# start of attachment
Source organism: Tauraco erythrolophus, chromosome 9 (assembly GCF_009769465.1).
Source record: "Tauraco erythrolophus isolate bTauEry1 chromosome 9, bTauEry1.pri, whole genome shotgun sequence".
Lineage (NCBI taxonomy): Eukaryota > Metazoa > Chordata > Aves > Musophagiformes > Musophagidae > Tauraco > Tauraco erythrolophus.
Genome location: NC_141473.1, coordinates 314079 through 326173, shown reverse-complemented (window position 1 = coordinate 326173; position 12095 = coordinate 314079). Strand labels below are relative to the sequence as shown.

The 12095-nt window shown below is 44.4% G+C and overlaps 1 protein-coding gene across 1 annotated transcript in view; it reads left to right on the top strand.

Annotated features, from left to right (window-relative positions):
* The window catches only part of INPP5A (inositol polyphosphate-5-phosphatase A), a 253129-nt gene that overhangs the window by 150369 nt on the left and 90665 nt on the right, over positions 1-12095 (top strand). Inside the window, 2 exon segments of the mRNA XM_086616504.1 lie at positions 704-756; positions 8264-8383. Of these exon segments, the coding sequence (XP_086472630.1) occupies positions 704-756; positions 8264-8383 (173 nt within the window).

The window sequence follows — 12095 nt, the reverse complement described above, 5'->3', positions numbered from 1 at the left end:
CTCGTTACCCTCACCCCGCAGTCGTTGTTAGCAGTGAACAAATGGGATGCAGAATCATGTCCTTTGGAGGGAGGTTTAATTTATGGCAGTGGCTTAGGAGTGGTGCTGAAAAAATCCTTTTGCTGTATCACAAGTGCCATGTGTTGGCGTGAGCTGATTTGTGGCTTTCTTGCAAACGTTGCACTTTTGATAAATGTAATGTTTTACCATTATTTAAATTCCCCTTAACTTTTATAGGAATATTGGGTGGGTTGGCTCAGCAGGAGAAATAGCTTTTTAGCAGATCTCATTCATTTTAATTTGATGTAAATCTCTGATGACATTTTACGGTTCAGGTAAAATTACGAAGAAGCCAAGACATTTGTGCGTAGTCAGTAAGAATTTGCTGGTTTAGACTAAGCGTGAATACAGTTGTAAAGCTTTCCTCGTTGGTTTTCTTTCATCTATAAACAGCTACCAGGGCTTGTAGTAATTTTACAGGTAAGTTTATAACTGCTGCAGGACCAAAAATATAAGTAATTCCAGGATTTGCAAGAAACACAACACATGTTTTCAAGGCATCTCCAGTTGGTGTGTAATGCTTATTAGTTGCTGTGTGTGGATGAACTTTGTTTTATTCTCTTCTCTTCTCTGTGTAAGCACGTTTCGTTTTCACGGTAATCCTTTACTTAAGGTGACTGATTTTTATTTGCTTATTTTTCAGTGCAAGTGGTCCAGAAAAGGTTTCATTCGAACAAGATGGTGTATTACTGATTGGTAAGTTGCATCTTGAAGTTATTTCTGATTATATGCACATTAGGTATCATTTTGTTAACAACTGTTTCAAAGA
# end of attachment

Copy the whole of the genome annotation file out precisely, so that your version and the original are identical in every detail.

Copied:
Source organism: Tauraco erythrolophus, chromosome 9 (assembly GCF_009769465.1).
Source record: "Tauraco erythrolophus isolate bTauEry1 chromosome 9, bTauEry1.pri, whole genome shotgun sequence".
Lineage (NCBI taxonomy): Eukaryota > Metazoa > Chordata > Aves > Musophagiformes > Musophagidae > Tauraco > Tauraco erythrolophus.
Genome location: NC_141473.1, coordinates 314079 through 326173, shown reverse-complemented (window position 1 = coordinate 326173; position 12095 = coordinate 314079). Strand labels below are relative to the sequence as shown.

The 12095-nt window shown below is 44.4% G+C and overlaps 1 protein-coding gene across 1 annotated transcript in view; it reads left to right on the top strand.

Annotated features, from left to right (window-relative positions):
* The window catches only part of INPP5A (inositol polyphosphate-5-phosphatase A), a 253129-nt gene that overhangs the window by 150369 nt on the left and 90665 nt on the right, over positions 1-12095 (top strand). Inside the window, 2 exon segments of the mRNA XM_086616504.1 lie at positions 704-756; positions 8264-8383. Of these exon segments, the coding sequence (XP_086472630.1) occupies positions 704-756; positions 8264-8383 (173 nt within the window).

The window sequence follows — 12095 nt, the reverse complement described above, 5'->3', positions numbered from 1 at the left end:
CTCGTTACCCTCACCCCGCAGTCGTTGTTAGCAGTGAACAAATGGGATGCAGAATCATGTCCTTTGGAGGGAGGTTTAATTTATGGCAGTGGCTTAGGAGTGGTGCTGAAAAAATCCTTTTGCTGTATCACAAGTGCCATGTGTTGGCGTGAGCTGATTTGTGGCTTTCTTGCAAACGTTGCACTTTTGATAAATGTAATGTTTTACCATTATTTAAATTCCCCTTAACTTTTATAGGAATATTGGGTGGGTTGGCTCAGCAGGAGAAATAGCTTTTTAGCAGATCTCATTCATTTTAATTTGATGTAAATCTCTGATGACATTTTACGGTTCAGGTAAAATTACGAAGAAGCCAAGACATTTGTGCGTAGTCAGTAAGAATTTGCTGGTTTAGACTAAGCGTGAATACAGTTGTAAAGCTTTCCTCGTTGGTTTTCTTTCATCTATAAACAGCTACCAGGGCTTGTAGTAATTTTACAGGTAAGTTTATAACTGCTGCAGGACCAAAAATATAAGTAATTCCAGGATTTGCAAGAAACACAACACATGTTTTCAAGGCATCTCCAGTTGGTGTGTAATGCTTATTAGTTGCTGTGTGTGGATGAACTTTGTTTTATTCTCTTCTCTTCTCTGTGTAAGCACGTTTCGTTTTCACGGTAATCCTTTACTTAAGGTGACTGATTTTTATTTGCTTATTTTTCAGTGCAAGTGGTCCAGAAAAGGTTTCATTCGAACAAGATGGTGTATTACTGATTGGTAAGTTGCATCTTGAAGTTATTTCTGATTATATGCACATTAGGTATCATTTTGTTAACAACTGTTTCAAAGA